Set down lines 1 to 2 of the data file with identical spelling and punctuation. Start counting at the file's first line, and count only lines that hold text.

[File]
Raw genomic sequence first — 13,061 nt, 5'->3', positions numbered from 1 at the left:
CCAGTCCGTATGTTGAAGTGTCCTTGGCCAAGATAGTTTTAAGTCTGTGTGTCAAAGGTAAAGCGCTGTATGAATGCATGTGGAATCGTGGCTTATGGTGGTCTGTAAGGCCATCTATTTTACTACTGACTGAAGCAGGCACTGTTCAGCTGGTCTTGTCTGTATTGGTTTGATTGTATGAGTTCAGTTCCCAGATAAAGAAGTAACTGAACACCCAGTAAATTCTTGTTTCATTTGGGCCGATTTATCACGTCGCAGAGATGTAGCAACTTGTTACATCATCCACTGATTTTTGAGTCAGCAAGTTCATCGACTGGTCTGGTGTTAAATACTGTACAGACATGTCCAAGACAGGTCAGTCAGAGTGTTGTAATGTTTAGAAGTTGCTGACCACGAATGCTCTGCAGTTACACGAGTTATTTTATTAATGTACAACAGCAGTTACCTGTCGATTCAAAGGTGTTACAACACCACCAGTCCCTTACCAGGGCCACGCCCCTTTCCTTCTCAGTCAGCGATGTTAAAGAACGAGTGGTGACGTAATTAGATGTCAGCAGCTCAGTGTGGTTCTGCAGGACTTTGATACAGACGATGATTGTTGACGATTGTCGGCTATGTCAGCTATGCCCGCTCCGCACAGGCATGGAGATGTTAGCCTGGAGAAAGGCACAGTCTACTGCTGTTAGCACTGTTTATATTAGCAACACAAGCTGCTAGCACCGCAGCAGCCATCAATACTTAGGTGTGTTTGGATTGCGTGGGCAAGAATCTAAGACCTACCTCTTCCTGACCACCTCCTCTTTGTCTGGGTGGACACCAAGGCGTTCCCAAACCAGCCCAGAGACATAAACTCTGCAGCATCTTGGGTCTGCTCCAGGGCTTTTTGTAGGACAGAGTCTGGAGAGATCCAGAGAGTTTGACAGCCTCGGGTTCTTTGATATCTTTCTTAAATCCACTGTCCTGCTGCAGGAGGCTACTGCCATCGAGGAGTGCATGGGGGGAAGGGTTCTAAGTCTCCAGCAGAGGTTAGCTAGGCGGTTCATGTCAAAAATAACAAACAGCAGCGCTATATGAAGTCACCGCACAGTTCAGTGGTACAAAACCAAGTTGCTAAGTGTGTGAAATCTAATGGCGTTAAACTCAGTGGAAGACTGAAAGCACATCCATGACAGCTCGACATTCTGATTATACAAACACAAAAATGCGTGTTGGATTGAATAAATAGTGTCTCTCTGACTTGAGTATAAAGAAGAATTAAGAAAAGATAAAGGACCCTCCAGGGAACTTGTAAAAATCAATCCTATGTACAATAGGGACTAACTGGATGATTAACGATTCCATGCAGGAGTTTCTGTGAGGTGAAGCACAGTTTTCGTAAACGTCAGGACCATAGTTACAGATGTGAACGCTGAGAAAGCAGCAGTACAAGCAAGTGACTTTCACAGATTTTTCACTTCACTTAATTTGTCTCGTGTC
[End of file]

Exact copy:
Raw genomic sequence first — 13,061 nt, 5'->3', positions numbered from 1 at the left:
CCAGTCCGTATGTTGAAGTGTCCTTGGCCAAGATAGTTTTAAGTCTGTGTGTCAAAGGTAAAGCGCTGTATGAATGCATGTGGAATCGTGGCTTATGGTGGTCTGTAAGGCCATCTATTTTACTACTGACTGAAGCAGGCACTGTTCAGCTGGTCTTGTCTGTATTGGTTTGATTGTATGAGTTCAGTTCCCAGATAAAGAAGTAACTGAACACCCAGTAAATTCTTGTTTCATTTGGGCCGATTTATCACGTCGCAGAGATGTAGCAACTTGTTACATCATCCACTGATTTTTGAGTCAGCAAGTTCATCGACTGGTCTGGTGTTAAATACTGTACAGACATGTCCAAGACAGGTCAGTCAGAGTGTTGTAATGTTTAGAAGTTGCTGACCACGAATGCTCTGCAGTTACACGAGTTATTTTATTAATGTACAACAGCAGTTACCTGTCGATTCAAAGGTGTTACAACACCACCAGTCCCTTACCAGGGCCACGCCCCTTTCCTTCTCAGTCAGCGATGTTAAAGAACGAGTGGTGACGTAATTAGATGTCAGCAGCTCAGTGTGGTTCTGCAGGACTTTGATACAGACGATGATTGTTGACGATTGTCGGCTATGTCAGCTATGCCCGCTCCGCACAGGCATGGAGATGTTAGCCTGGAGAAAGGCACAGTCTACTGCTGTTAGCACTGTTTATATTAGCAACACAAGCTGCTAGCACCGCAGCAGCCATCAATACTTAGGTGTGTTTGGATTGCGTGGGCAAGAATCTAAGACCTACCTCTTCCTGACCACCTCCTCTTTGTCTGGGTGGACACCAAGGCGTTCCCAAACCAGCCCAGAGACATAAACTCTGCAGCATCTTGGGTCTGCTCCAGGGCTTTTTGTAGGACAGAGTCTGGAGAGATCCAGAGAGTTTGACAGCCTCGGGTTCTTTGATATCTTTCTTAAATCCACTGTCCTGCTGCAGGAGGCTACTGCCATCGAGGAGTGCATGGGGGGAAGGGTTCTAAGTCTCCAGCAGAGGTTAGCTAGGCGGTTCATGTCAAAAATAACAAACAGCAGCGCTATATGAAGTCACCGCACAGTTCAGTGGTACAAAACCAAGTTGCTAAGTGTGTGAAATCTAATGGCGTTAAACTCAGTGGAAGACTGAAAGCACATCCATGACAGCTCGACATTCTGATTATACAAACACAAAAATGCGTGTTGGATTGAATAAATAGTGTCTCTCTGACTTGAGTATAAAGAAGAATTAAGAAAAGATAAAGGACCCTCCAGGGAACTTGTAAAAATCAATCCTATGTACAATAGGGACTAACTGGATGATTAACGATTCCATGCAGGAGTTTCTGTGAGGTGAAGCACAGTTTTCGTAAACGTCAGGACCATAGTTACAGATGTGAACGCTGAGAAAGCAGCAGTACAAGCAAGTGACTTTCACAGATTTTTCACTTCACTTAATTTGTCTCGTGTC